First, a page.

|ITEM METADATA RECORD
|Title: ||: Latin authority and constructional transparency at work: neologisms in the French medical vocabulary of the Middle Ages and their fate|
|Authors: ||Goyens, Michèle|
Van Goethem, Kristel
|Issue Date: ||2015 |
|Conference: ||Computational Construction Grammar and Constructional Change location:Brussels date:8 June 2015|
|Abstract: ||The formation of Modern French scientific vocabulary has followed a number of strict morphological patterns since approx. the 18th century, called “neoclassical composition” (a.o. Cottez 1980, Fradin 2003, Namer 2009, Villoing 2012). Up till then, linguistic processes were much less uniform, during the Middle Ages in particular, a period of intensive translation activity characterized by a need for an adequate vocabulary in specific target languages. This project aims at investigating why certain French neologisms that emerged in the field of medicine during the Middle Ages managed to survive, while others disappeared after some time. Our hypothesis is that morphology, in particular constructional transparency, contributed in a crucial manner to lexical preservation: more specifically, words showing a close formal relation with the Latin equivalent from which they were borrowed, could stand the test of time better than original French creations, i.e. derivations or compositions on the basis of genuinely French morphemes. As such, they would sow the seeds of the “neoclassical composition” technique still in use today.
The objective of this research project is a full-scale investigation of the medieval medical vocabulary from a morphological point of view. Our study will be based on a corpus of medieval medical texts, both translations from Latin and texts directly written in French. The medical terms extracted from these texts will be analyzed on the basis both of external criteria (success of the text, etc.) and of internal criteria, such as (type and token) frequency of the word and morphological criteria (recognizability of affixes, the creation of word families with clear morphological links, etc.; see Dal ed. 2003).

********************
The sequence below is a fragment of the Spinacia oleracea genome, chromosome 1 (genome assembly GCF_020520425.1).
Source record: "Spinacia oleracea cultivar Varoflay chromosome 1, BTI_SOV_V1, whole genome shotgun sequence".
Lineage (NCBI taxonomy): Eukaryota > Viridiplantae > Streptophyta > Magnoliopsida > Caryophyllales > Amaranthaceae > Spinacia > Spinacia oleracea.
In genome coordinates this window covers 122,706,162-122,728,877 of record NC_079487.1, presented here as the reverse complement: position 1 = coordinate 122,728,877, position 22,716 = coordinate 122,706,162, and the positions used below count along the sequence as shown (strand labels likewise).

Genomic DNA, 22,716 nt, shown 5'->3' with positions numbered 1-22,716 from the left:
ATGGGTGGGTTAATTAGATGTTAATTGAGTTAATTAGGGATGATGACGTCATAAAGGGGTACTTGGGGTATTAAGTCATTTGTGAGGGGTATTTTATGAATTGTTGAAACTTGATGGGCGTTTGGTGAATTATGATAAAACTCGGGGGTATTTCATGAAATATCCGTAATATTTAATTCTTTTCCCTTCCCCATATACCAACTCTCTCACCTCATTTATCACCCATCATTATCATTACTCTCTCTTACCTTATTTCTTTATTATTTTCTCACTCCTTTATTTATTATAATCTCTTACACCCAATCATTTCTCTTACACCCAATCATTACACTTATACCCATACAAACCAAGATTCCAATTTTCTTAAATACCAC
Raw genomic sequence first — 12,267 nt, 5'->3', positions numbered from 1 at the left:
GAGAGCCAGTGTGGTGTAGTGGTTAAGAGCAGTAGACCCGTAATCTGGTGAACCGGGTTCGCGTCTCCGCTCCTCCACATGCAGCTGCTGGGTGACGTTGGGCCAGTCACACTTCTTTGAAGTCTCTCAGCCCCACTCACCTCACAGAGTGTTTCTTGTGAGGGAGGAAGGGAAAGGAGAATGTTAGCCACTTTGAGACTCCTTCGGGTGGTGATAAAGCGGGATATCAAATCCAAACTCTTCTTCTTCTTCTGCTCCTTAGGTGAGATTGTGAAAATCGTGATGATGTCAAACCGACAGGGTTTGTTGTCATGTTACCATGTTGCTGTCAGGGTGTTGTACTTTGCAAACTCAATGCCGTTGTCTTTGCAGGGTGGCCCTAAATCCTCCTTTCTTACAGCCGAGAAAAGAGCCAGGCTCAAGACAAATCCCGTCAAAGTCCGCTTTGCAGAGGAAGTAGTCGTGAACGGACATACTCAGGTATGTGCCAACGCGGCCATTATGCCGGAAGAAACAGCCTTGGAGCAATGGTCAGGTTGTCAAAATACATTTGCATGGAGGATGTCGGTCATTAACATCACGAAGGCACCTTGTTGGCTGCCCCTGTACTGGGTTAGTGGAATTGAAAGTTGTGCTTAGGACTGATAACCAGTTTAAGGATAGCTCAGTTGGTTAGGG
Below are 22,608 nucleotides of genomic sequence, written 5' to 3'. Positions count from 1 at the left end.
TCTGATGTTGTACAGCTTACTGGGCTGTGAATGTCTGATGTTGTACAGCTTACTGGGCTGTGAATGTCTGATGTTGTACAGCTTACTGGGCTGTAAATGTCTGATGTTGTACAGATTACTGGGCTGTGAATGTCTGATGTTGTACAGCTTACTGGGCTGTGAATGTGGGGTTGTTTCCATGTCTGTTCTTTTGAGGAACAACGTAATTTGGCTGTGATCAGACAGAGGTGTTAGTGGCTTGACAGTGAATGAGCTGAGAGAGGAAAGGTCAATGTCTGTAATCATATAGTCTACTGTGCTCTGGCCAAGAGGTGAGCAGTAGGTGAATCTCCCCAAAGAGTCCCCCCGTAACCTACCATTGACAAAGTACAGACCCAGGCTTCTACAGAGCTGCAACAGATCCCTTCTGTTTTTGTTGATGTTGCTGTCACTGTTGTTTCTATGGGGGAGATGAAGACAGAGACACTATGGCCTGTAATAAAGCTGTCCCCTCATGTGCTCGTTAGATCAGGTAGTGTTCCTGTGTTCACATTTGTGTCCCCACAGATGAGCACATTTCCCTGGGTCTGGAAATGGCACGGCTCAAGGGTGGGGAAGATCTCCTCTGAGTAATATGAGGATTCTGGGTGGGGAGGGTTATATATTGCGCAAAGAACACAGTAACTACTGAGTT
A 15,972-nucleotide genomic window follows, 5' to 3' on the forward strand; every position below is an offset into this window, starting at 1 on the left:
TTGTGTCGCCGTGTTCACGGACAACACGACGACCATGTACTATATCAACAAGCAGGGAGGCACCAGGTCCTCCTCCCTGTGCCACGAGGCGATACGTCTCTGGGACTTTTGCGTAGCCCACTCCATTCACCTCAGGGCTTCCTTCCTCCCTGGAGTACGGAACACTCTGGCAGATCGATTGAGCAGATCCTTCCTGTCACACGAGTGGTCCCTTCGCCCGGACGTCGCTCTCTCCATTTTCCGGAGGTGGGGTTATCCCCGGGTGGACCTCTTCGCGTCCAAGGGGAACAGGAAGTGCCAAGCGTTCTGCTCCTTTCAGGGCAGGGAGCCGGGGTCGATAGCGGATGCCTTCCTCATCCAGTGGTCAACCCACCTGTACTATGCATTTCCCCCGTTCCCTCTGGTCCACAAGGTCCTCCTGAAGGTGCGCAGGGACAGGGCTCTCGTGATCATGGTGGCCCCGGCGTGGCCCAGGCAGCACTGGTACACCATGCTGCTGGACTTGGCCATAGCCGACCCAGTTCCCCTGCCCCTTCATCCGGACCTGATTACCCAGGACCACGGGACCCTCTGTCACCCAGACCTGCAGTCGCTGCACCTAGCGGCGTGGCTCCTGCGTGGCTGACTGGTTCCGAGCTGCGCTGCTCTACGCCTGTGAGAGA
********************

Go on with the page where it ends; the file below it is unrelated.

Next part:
Once each term has been analyzed according to the abovementioned criteria, these will then be translated into the framework of Construction Grammar (cf. Hoffman & Trousdale eds 2012), and more specifically, in its recent application to morphology, that is Construction Morphology, elaborated by Geert Booij (2010). The morphological and semantic analysis will lead to the creation of word-families and abstract schemas designed within that framework. Compounds and derivations can be analyzed as “morphological constructions” in the sense that they map formal patterns (for instance stem + suffix -isme) to specific functions (for instance indication of the disease, e.g. flegma-t-isme). The attested medieval medical neologisms will be morphologically analyzed within this frame and integrated into their morphological networks according to their word-internal structure and function. The degree of entrenchment of the morphological constructions (high degree of form-meaning mapping), combined with the size of the word families will provide us with crucial indications for the constructional transparency of specific neologisms.
A multivariate statistical analysis should then reveal which criteria play the most significant role in the survival of neologisms, and allow us to verify whether our hypothesis (a word form close to Latin has the best odds of being preserved) is correct.
Booij, G. 2010. Construction Morphology. Oxford: Oxford University Press.
Cottez, H. 1980. Dictionnaire des structures du vocabulaire savant: éléments et modèles de formation. Paris.
Dal, G. ed. 2003. La productivité morphologique en questions et en expérimentations. (Langue française 140).
Fradin, B. 2003. Nouvelles approches en morphologie. Paris : Presses Universitaires de France.
Hoffmann, Th. & G. Trousdale eds. 2012. The Oxford Handbook of Construction Grammar. Oxford.
Namer, F. 2009. Morphologie, lexique et traitement automatique des langues. L’analyseur DériF. Paris : Lavoisier.
Villoing, F. 2012. ‘French compounds’. Probus 24. 29-60.
|Publication status: ||published|
|KU Leuven publication type: ||IMa|
|Appears in Collections:||Comparative, Historical and Applied Linguistics, Leuven |
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